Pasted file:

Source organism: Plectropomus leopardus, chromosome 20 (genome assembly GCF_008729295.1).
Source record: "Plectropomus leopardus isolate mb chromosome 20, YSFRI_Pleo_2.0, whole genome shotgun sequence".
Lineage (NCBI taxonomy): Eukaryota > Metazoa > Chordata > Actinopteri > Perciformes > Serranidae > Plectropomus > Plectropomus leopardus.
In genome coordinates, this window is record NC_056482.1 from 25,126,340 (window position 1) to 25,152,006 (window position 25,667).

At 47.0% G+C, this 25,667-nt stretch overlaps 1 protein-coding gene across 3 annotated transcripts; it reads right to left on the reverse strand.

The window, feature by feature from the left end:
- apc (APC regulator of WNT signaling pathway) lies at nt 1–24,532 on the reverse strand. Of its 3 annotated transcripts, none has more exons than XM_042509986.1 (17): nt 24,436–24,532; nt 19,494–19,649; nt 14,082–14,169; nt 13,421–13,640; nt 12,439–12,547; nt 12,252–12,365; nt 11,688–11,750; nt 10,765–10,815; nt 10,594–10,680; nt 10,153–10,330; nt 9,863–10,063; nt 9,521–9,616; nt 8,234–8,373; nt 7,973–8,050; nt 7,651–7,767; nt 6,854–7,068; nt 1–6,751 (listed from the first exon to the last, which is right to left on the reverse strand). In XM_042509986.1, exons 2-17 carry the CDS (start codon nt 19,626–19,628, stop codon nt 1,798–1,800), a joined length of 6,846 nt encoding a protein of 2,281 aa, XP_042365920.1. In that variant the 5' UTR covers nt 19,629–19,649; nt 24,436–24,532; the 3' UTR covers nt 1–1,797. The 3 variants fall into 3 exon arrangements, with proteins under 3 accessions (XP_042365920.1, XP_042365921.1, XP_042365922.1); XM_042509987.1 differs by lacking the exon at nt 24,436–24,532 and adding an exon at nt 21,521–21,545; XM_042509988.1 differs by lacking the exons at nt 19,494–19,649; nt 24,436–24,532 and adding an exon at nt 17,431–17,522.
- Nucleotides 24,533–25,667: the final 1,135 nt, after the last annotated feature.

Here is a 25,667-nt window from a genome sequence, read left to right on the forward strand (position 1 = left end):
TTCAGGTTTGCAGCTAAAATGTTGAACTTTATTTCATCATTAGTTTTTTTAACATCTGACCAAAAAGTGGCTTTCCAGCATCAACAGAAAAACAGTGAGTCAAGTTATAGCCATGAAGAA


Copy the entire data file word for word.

Source organism: Plectropomus leopardus, chromosome 20 (genome assembly GCF_008729295.1).
Source record: "Plectropomus leopardus isolate mb chromosome 20, YSFRI_Pleo_2.0, whole genome shotgun sequence".
Lineage (NCBI taxonomy): Eukaryota > Metazoa > Chordata > Actinopteri > Perciformes > Serranidae > Plectropomus > Plectropomus leopardus.
In genome coordinates, this window is record NC_056482.1 from 25,126,340 (window position 1) to 25,152,006 (window position 25,667).

At 47.0% G+C, this 25,667-nt stretch overlaps 1 protein-coding gene across 3 annotated transcripts; it reads right to left on the reverse strand.

The window, feature by feature from the left end:
- apc (APC regulator of WNT signaling pathway) lies at nt 1–24,532 on the reverse strand. Of its 3 annotated transcripts, none has more exons than XM_042509986.1 (17): nt 24,436–24,532; nt 19,494–19,649; nt 14,082–14,169; nt 13,421–13,640; nt 12,439–12,547; nt 12,252–12,365; nt 11,688–11,750; nt 10,765–10,815; nt 10,594–10,680; nt 10,153–10,330; nt 9,863–10,063; nt 9,521–9,616; nt 8,234–8,373; nt 7,973–8,050; nt 7,651–7,767; nt 6,854–7,068; nt 1–6,751 (listed from the first exon to the last, which is right to left on the reverse strand). In XM_042509986.1, exons 2-17 carry the CDS (start codon nt 19,626–19,628, stop codon nt 1,798–1,800), a joined length of 6,846 nt encoding a protein of 2,281 aa, XP_042365920.1. In that variant the 5' UTR covers nt 19,629–19,649; nt 24,436–24,532; the 3' UTR covers nt 1–1,797. The 3 variants fall into 3 exon arrangements, with proteins under 3 accessions (XP_042365920.1, XP_042365921.1, XP_042365922.1); XM_042509987.1 differs by lacking the exon at nt 24,436–24,532 and adding an exon at nt 21,521–21,545; XM_042509988.1 differs by lacking the exons at nt 19,494–19,649; nt 24,436–24,532 and adding an exon at nt 17,431–17,522.
- Nucleotides 24,533–25,667: the final 1,135 nt, after the last annotated feature.

Here is a 25,667-nt window from a genome sequence, read left to right on the forward strand (position 1 = left end):
TTCAGGTTTGCAGCTAAAATGTTGAACTTTATTTCATCATTAGTTTTTTTAACATCTGACCAAAAAGTGGCTTTCCAGCATCAACAGAAAAACAGTGAGTCAAGTTATAGCCATGAAGAA